Wear Masks With Clear Centers: Although these masks can muffle sound more than the fabric type, they do allow students to see teacher’s mouths. This can be especially helpful for students who are deaf and rely fully or in part on lip-reading. 

Can Masks Prevent Kids From Understanding Emotions?

Emotions are part and parcel of communication, and there’s plenty of worrying on social media that children are struggling without seeing their teachers’ and friends’ smiling faces all day long.

But the pandemic has even gone on long enough now for researchers to begin studying the effects that being around masked people all day long is having on school-aged children. University of Wisconsin researchers, for example, looked at kids ages 7 to 13 in after-school programs to determine whether masks were presenting a challenge in the children’s ability to pick up on other people’s emotions, and they found no evidence of an issue.

How to Communicate With Kids When You’re Wearing a Mask

Overall, the ASHA experts stress, safety is the primary concern, and there’s “unequivocal research the masks wearing reduces the spread of infection,” according to Paul. With that in mind, the ASHA recommends mask-wearing by both teachers and students. They do, however, offer up the following tips for teachers when they’re wearing masks and speaking to their students: 

  • Make sure you have the attention of the child or student before you start talking.
  • Face them directly, and make sure nothing is blocking your view.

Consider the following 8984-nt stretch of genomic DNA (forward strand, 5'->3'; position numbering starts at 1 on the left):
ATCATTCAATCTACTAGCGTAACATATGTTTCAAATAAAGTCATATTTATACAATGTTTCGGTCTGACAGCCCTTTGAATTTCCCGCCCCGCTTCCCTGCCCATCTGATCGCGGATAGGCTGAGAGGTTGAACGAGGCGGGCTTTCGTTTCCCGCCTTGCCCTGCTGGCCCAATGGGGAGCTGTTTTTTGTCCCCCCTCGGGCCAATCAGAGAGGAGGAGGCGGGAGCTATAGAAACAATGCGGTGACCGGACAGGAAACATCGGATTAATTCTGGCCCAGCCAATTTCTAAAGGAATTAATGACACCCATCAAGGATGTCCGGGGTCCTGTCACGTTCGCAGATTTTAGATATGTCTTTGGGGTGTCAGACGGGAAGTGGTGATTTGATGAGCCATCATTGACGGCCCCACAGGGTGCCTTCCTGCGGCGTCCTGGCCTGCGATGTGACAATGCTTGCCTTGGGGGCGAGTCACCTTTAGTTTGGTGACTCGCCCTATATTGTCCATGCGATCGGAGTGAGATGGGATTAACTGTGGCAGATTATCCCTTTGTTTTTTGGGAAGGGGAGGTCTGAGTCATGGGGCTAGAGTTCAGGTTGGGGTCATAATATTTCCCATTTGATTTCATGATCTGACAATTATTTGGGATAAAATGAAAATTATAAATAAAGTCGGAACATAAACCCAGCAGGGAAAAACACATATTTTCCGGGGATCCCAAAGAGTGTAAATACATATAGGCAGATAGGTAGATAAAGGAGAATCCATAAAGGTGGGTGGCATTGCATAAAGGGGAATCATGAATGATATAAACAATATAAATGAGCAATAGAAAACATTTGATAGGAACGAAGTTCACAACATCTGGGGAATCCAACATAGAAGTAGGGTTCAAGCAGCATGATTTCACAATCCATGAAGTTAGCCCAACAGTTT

• Speak slowly and slightly louder, but don’t shout or exaggerate your speech.
  • Optimize hearing—confirm that those who use hearing aids or cochlear implants are wearing their devices or use a portable amplifier. 
  • Use your eyes, hands, and body language to add information to your speech.
  • Provide visual references (e.g., printouts, notes, images) to accompany communication.
  • Ask if the child or student understood you—if they didn’t, rephrase it or write it down.
  • Ask the child or student to repeat important information to see whether they understood what you said.
  • Reduce competing noise in the environment, if possible.
  • If you’re talking with someone new, ask the person what you can do to make communication easier for both of you.

Are you a mask-wearing teacher? Find out how to protect your voice while mask-wearing! And check out these resources for teaching students about sounds:

 

Banner image via shutterstock/rido